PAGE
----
A little under a week ago, Mark Jackson was giving the play-by-play commentary during the Heat vs. Pacers game, and he made a comment that blew up all over social media. He said that LeBron James is the best small forward of all time. Once he said it, the world of Twitter was polarized beyond belief, some agreed with what Mark Jackson said, and some, myself included, found it nothing short of laughable. I ask a simple question: Is LeBron James really a better player than Larry Bird? The answer is clearly “no”.
I want to preface my comments by saying that I can’t stand the “X is a better player than Y” debate; it may be fun to talk about, but it serves little to no purpose whatsoever. However, I feel obligated to defend the legend that is Larry Bird by mentioning how disrespectful it is to even mention James in the same breathe as Bird. It’s not because I don’t believe LeBron is a good player, it’s because I believe Bird’s legacy is being tarnished by us being prisoners of the moment.
I am not going to deny that we are watching greatness take place when it comes to LeBron; he’s on his way to his fourth straight NBA Finals, with a chance to three-peat, but the circumstances that it took for him to get there shouldn’t be ignored. When LeBron was in Cleveland, everyone knew that he was the best player on the team by far, he carried a bunch of no-names to the NBA Finals, but he couldn’t get it done. He then went to Miami in the famed “Decision” and got to the finals again, this time against the Dallas Mavericks, who got to the finals in the most shocking of circumstances; by sweeping the two time reigning and defending NBA champion Los Angeles Lakers four games to nothing. What happened in that series was unbelievable, the underdogs Mavericks beat the highly favored Heat with their star LeBron simply collapsing under the pressure of the moment in all four quarters of every game of that series. I have another question to ask: Has Bird ever shown any inclination of cracking under any sort of pressure?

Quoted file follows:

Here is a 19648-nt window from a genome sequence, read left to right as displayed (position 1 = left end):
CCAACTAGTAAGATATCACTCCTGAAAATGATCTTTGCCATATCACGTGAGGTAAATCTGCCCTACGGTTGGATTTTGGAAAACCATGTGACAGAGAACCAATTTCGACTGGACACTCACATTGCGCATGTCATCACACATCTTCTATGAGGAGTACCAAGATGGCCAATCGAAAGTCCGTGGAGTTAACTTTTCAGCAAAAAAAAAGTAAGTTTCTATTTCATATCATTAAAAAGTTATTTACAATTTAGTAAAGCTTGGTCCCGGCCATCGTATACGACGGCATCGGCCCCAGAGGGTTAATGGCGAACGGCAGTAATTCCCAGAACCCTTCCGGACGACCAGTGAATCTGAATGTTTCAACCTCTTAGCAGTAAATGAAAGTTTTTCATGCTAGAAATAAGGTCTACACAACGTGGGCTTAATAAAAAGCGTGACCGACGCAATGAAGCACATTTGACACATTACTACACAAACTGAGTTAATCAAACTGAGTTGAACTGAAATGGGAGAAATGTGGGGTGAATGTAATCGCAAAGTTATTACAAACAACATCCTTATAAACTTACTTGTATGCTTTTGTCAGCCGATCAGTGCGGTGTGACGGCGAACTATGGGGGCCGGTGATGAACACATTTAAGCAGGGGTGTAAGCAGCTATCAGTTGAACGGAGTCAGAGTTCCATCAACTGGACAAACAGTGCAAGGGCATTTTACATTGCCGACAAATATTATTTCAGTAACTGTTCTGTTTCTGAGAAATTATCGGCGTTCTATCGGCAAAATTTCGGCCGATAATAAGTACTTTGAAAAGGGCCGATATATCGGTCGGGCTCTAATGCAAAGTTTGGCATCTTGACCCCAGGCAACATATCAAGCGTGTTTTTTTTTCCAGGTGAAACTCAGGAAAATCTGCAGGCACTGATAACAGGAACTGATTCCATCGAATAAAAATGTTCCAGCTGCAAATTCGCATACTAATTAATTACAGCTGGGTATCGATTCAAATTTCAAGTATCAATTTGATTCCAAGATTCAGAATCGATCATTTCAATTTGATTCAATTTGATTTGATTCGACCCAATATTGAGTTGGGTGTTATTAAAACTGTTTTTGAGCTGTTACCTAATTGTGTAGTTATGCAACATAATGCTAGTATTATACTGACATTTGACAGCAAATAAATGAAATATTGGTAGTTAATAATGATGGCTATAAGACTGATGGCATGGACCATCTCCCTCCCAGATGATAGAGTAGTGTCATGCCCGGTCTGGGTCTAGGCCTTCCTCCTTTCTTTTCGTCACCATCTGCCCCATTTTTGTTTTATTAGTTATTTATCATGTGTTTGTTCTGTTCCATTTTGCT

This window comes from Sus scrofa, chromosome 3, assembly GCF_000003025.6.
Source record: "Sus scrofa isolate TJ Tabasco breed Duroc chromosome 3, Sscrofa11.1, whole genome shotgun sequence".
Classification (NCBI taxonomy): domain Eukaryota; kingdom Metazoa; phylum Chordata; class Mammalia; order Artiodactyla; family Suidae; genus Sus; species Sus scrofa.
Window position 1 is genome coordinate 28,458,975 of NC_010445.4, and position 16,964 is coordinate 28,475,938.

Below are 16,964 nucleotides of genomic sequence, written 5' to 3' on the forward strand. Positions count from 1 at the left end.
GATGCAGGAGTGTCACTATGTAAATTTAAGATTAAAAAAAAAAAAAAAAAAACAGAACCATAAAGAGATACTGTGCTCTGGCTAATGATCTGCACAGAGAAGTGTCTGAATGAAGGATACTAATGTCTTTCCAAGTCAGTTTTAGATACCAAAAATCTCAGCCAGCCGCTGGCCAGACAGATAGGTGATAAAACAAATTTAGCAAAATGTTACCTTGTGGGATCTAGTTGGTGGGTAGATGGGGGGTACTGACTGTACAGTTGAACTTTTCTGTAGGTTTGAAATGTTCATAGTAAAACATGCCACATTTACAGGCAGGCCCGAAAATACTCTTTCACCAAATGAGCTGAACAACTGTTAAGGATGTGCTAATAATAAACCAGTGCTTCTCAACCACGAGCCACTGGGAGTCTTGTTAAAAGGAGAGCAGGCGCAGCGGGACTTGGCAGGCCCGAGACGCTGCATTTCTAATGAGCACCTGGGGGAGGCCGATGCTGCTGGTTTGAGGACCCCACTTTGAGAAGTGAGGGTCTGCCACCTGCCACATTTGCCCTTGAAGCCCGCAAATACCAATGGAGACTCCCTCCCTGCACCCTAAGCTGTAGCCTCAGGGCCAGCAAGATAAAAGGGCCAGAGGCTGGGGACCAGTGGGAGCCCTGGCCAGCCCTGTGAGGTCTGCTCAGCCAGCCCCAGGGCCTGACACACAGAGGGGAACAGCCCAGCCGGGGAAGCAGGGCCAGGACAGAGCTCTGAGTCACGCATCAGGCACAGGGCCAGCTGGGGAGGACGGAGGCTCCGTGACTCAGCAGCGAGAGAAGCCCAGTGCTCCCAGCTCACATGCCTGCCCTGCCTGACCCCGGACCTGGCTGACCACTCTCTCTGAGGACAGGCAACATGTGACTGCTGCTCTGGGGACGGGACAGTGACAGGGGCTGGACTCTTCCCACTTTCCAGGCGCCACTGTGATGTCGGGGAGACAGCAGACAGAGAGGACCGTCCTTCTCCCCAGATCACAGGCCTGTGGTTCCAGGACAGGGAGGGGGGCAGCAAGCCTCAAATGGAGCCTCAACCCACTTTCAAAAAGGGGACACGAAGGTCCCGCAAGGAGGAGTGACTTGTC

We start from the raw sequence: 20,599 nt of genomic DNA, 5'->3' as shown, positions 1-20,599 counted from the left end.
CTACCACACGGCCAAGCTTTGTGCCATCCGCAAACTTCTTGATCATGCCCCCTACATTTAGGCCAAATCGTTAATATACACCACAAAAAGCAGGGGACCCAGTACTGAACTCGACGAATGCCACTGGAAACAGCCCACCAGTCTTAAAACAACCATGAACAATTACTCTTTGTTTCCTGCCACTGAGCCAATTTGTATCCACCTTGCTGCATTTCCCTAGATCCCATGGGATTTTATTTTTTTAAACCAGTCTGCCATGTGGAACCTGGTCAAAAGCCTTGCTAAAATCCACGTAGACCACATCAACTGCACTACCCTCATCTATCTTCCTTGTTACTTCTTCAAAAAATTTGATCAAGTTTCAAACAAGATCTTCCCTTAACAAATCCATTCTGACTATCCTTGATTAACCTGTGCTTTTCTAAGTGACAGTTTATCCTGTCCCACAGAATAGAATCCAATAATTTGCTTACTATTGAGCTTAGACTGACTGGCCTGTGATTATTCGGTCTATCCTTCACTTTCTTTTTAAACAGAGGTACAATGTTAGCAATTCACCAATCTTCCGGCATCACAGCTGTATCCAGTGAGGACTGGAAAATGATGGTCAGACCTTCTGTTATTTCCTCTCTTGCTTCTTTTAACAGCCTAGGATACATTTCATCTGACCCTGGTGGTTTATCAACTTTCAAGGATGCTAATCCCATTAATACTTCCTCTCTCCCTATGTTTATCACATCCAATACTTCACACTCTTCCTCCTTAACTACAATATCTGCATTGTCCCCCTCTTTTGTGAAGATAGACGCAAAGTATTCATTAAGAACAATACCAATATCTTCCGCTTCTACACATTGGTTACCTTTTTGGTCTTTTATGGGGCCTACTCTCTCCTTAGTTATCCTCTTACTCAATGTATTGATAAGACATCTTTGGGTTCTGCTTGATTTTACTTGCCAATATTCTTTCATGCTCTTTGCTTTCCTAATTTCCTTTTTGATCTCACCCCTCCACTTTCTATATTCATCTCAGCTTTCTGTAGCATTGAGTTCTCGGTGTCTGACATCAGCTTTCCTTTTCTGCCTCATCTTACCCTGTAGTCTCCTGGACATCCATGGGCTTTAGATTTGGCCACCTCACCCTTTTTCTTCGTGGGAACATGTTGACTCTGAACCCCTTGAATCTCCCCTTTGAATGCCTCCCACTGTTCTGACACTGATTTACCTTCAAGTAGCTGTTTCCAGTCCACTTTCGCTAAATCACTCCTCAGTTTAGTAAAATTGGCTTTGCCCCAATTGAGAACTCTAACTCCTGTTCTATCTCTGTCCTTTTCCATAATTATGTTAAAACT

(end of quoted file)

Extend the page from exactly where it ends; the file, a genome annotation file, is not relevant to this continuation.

It’s obvious that the answer is “no”. Bird has lost in big games before, but who beat him? The greatness of the Showtime Lakers with Magic Johnson and Kareem Abdul-Jabbar, the legendary 76ers with Dr. J and Moses Malone, and the Bad Boy Pistons with Joe Dumars and Isiah Thomas. Bird fought his hardest in every high-pressured situation, and did all he could to win those games. Sometimes you win, and sometimes you lose, but Bird was never at fault of disappearing in the fourth quarter of any game in his career, especially against underdogs with only one player who could barely be considered a superstar in Dirk Nowitski.
LeBron has all the ability in the world to be considered the greatest ever, but he simply has to get his head straight. Last year, people talked about how he won his second ring against a San Antonio Spurs team that was easily superior, but did he really lead his team to victory in the now infamous Game 6? He had three key turnovers in that game that almost cost his team the championship only to have Ray Allen hit the most important shot of both Ray and LeBron’s career. If LeBron finally plays to his ability, especially in late game situations, I may change my mind, but until then, I’d rather build my team around Bird, not only on his great skill, but his unbelievable intangibles.
— You can follow Hosam Kateb on Twitter @HosKateb